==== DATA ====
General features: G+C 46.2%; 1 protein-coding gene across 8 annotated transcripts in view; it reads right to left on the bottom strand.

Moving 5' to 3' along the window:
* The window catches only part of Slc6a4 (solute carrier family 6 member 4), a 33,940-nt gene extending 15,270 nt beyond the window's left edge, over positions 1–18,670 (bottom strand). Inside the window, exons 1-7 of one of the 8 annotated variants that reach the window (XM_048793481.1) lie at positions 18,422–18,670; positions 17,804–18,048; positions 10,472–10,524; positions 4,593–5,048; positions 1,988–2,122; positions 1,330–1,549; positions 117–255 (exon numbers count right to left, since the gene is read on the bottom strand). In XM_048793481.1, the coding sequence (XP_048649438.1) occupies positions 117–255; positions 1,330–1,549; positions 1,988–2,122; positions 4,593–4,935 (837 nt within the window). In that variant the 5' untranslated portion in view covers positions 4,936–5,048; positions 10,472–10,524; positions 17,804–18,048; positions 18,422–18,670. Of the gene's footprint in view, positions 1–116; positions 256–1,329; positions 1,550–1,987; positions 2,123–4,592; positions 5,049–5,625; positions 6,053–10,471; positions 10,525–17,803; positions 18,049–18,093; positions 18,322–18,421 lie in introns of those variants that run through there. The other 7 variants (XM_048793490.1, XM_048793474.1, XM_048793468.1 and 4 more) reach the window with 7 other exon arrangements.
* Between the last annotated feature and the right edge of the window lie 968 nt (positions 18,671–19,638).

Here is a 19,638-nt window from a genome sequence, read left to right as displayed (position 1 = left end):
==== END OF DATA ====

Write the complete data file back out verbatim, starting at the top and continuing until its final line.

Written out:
General features: G+C 46.2%; 1 protein-coding gene across 8 annotated transcripts in view; it reads right to left on the bottom strand.

Moving 5' to 3' along the window:
* The window catches only part of Slc6a4 (solute carrier family 6 member 4), a 33,940-nt gene extending 15,270 nt beyond the window's left edge, over positions 1–18,670 (bottom strand). Inside the window, exons 1-7 of one of the 8 annotated variants that reach the window (XM_048793481.1) lie at positions 18,422–18,670; positions 17,804–18,048; positions 10,472–10,524; positions 4,593–5,048; positions 1,988–2,122; positions 1,330–1,549; positions 117–255 (exon numbers count right to left, since the gene is read on the bottom strand). In XM_048793481.1, the coding sequence (XP_048649438.1) occupies positions 117–255; positions 1,330–1,549; positions 1,988–2,122; positions 4,593–4,935 (837 nt within the window). In that variant the 5' untranslated portion in view covers positions 4,936–5,048; positions 10,472–10,524; positions 17,804–18,048; positions 18,422–18,670. Of the gene's footprint in view, positions 1–116; positions 256–1,329; positions 1,550–1,987; positions 2,123–4,592; positions 5,049–5,625; positions 6,053–10,471; positions 10,525–17,803; positions 18,049–18,093; positions 18,322–18,421 lie in introns of those variants that run through there. The other 7 variants (XM_048793490.1, XM_048793474.1, XM_048793468.1 and 4 more) reach the window with 7 other exon arrangements.
* Between the last annotated feature and the right edge of the window lie 968 nt (positions 18,671–19,638).

Here is a 19,638-nt window from a genome sequence, read left to right as displayed (position 1 = left end):